Women in Canada: A Gender-based Statistical Report
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by Covadonga Robles Urquijo and Anne Milan
A slim female majority
Female population across Canada
Females belonging to visible minority groups
Religious affiliation and religiosity
This chapter of Women in Canada introduces the socio-demographic and ethno-cultural characteristics of women and girls, many of which will be explored in greater detail in other chapters of this publication. Understanding the current trends related to an aging, and an increasingly diverse, female population can help inform policy and planning. Topics examined in this chapter include the distribution of the female population by age group across the provinces and territories and the share with an Aboriginal identity. In addition, aspects of diversity within the female population, including immigrant status and visible minority status, will be presented as well as residential mobility, language-related characteristics and religious affiliation and religiosity. Where appropriate, trends over time will be analyzed and comparisons will be drawn with the male population in order to highlight existing similarities and differences.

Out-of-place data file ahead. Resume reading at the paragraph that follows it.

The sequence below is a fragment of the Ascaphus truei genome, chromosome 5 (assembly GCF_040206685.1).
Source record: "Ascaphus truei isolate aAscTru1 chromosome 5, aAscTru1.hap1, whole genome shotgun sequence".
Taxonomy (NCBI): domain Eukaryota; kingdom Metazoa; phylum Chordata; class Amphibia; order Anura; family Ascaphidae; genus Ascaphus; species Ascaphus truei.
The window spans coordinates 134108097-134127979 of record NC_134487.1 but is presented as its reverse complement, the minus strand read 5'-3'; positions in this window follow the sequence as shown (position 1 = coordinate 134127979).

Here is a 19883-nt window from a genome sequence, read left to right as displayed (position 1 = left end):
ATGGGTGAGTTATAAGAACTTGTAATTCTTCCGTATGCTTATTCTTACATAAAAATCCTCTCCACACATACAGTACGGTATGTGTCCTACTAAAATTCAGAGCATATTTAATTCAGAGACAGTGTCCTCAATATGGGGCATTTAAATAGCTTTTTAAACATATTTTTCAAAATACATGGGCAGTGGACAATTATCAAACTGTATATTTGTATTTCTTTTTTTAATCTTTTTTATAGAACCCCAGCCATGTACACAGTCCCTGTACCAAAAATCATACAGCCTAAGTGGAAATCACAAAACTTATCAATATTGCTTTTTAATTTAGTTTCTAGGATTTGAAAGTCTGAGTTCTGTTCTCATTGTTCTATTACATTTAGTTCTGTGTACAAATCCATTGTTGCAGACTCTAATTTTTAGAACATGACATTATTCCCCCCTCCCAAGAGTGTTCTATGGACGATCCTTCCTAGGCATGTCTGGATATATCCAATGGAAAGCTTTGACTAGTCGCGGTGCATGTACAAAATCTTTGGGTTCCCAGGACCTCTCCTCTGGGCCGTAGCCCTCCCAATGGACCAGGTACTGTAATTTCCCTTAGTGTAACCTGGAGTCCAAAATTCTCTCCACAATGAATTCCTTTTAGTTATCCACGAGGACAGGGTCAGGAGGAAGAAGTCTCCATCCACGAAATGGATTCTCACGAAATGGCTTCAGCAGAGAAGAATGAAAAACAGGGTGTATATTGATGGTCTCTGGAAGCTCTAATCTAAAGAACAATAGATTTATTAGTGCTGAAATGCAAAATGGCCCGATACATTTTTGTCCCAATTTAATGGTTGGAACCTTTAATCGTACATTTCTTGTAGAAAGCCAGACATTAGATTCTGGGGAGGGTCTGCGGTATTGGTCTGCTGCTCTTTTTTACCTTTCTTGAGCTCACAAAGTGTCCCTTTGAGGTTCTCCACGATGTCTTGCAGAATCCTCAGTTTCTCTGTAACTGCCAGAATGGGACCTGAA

A slim female majority
Women and girls comprise just over half of Canada's population. In 2010, 17.2 million females accounted for 50.4% of the total population, continuing a slim female majority that has held for over three decades (Table 1). In the data recorded from 1921 to 1971, the percentage of males was slightly higher than that of females. In 1921, 48.5% of the population was female, rising to 49.8% in 1971. Over the past century, gains in life expectancy have benefited women more than men. Lower mortality rates for females throughout most of the life course contributed to a slightly higher share of females than males in the population. According to the medium-growth scenario of the most recent population projections, the female majority would continue for the next 50 years.1